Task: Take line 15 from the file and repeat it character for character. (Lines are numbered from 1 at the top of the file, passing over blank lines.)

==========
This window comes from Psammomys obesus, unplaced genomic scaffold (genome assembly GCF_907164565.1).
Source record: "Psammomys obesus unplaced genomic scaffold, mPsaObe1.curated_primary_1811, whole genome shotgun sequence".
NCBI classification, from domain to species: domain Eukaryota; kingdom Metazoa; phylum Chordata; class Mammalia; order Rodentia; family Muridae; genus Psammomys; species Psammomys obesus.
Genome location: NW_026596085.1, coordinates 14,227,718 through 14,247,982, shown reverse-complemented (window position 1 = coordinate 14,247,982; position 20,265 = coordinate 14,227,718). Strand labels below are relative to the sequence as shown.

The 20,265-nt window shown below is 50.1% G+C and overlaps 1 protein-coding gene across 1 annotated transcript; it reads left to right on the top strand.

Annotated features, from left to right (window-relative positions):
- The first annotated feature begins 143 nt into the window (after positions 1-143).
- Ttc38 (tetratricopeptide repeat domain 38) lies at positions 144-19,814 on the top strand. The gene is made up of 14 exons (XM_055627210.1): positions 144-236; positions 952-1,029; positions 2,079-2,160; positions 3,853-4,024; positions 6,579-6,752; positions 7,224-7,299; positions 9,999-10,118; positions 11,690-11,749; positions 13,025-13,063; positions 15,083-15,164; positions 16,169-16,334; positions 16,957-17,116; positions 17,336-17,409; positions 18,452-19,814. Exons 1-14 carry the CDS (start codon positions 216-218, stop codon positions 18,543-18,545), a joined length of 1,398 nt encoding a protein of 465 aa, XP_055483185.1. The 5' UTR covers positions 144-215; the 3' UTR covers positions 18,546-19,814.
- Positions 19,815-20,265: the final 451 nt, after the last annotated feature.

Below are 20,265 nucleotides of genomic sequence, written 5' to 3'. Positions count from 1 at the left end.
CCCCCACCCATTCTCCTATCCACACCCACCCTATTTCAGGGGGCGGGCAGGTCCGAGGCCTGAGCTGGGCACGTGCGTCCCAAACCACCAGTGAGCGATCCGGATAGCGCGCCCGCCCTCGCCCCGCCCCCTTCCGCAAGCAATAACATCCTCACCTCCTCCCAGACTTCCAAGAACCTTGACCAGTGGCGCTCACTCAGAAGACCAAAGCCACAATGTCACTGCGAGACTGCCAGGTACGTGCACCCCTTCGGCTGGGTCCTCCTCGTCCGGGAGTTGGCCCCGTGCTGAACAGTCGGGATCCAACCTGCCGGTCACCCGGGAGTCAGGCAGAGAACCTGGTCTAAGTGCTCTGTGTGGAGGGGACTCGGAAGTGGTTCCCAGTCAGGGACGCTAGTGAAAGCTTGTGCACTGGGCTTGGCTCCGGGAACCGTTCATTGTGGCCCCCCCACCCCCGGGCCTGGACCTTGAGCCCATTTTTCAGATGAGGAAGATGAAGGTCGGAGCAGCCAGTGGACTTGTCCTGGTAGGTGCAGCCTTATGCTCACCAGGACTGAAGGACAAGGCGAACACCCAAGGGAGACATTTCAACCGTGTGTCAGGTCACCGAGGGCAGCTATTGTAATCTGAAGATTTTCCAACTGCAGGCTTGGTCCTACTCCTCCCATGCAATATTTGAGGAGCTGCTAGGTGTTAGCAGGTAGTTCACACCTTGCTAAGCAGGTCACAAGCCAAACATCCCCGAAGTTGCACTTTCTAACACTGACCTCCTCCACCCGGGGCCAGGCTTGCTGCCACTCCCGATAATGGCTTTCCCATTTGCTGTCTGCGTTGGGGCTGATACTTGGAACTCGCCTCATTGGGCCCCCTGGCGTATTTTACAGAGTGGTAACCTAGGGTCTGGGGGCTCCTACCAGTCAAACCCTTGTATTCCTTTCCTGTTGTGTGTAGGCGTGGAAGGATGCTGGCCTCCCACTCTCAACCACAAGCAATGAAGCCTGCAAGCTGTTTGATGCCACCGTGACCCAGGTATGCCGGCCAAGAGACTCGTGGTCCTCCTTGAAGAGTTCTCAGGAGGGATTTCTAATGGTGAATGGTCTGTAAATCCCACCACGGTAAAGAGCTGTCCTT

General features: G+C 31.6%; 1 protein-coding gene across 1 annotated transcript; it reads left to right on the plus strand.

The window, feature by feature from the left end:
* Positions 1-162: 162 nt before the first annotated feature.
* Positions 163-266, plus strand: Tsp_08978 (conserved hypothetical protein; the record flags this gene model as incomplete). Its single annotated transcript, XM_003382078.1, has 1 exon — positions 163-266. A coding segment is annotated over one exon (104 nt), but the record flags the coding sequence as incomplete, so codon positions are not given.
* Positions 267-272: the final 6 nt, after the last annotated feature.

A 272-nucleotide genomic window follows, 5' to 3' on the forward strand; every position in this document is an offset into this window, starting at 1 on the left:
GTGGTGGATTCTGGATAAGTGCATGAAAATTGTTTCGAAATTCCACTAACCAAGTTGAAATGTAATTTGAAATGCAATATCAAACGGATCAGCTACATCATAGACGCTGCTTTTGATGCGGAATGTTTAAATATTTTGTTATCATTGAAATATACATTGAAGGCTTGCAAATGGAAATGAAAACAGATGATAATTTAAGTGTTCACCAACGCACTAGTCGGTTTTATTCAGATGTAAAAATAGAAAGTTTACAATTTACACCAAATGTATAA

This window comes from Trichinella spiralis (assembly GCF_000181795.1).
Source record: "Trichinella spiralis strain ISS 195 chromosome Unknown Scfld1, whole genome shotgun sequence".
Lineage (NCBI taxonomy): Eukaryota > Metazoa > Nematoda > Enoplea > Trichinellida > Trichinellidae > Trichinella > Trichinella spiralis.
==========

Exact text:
* Positions 163-266, plus strand: Tsp_08978 (conserved hypothetical protein; the record flags this gene model as incomplete). Its single annotated transcript, XM_003382078.1, has 1 exon — positions 163-266. A coding segment is annotated over one exon (104 nt), but the record flags the coding sequence as incomplete, so codon positions are not given.